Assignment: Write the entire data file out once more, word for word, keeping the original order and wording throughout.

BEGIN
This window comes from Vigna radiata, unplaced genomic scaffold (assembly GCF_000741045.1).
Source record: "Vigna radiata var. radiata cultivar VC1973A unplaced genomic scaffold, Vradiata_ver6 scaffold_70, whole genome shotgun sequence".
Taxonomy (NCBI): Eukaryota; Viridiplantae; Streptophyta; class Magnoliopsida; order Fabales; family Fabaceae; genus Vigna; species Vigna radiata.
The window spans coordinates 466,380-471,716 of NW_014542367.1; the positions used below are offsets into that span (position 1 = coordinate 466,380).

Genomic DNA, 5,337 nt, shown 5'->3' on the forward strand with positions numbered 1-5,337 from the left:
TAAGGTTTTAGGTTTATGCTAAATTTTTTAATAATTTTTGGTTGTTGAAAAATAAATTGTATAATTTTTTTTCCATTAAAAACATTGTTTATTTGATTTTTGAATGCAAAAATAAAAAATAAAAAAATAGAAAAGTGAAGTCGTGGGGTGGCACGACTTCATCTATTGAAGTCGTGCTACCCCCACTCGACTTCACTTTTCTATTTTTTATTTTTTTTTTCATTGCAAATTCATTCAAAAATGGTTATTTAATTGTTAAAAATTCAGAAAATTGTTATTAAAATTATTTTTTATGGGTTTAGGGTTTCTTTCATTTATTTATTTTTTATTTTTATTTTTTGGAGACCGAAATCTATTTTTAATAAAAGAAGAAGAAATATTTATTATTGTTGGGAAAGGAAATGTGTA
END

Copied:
This window comes from Vigna radiata, unplaced genomic scaffold (assembly GCF_000741045.1).
Source record: "Vigna radiata var. radiata cultivar VC1973A unplaced genomic scaffold, Vradiata_ver6 scaffold_70, whole genome shotgun sequence".
Taxonomy (NCBI): Eukaryota; Viridiplantae; Streptophyta; class Magnoliopsida; order Fabales; family Fabaceae; genus Vigna; species Vigna radiata.
The window spans coordinates 466,380-471,716 of NW_014542367.1; the positions used below are offsets into that span (position 1 = coordinate 466,380).

Genomic DNA, 5,337 nt, shown 5'->3' on the forward strand with positions numbered 1-5,337 from the left:
TAAGGTTTTAGGTTTATGCTAAATTTTTTAATAATTTTTGGTTGTTGAAAAATAAATTGTATAATTTTTTTTCCATTAAAAACATTGTTTATTTGATTTTTGAATGCAAAAATAAAAAATAAAAAAATAGAAAAGTGAAGTCGTGGGGTGGCACGACTTCATCTATTGAAGTCGTGCTACCCCCACTCGACTTCACTTTTCTATTTTTTATTTTTTTTTTCATTGCAAATTCATTCAAAAATGGTTATTTAATTGTTAAAAATTCAGAAAATTGTTATTAAAATTATTTTTTATGGGTTTAGGGTTTCTTTCATTTATTTATTTTTTATTTTTATTTTTTGGAGACCGAAATCTATTTTTAATAAAAGAAGAAGAAATATTTATTATTGTTGGGAAAGGAAATGTGTA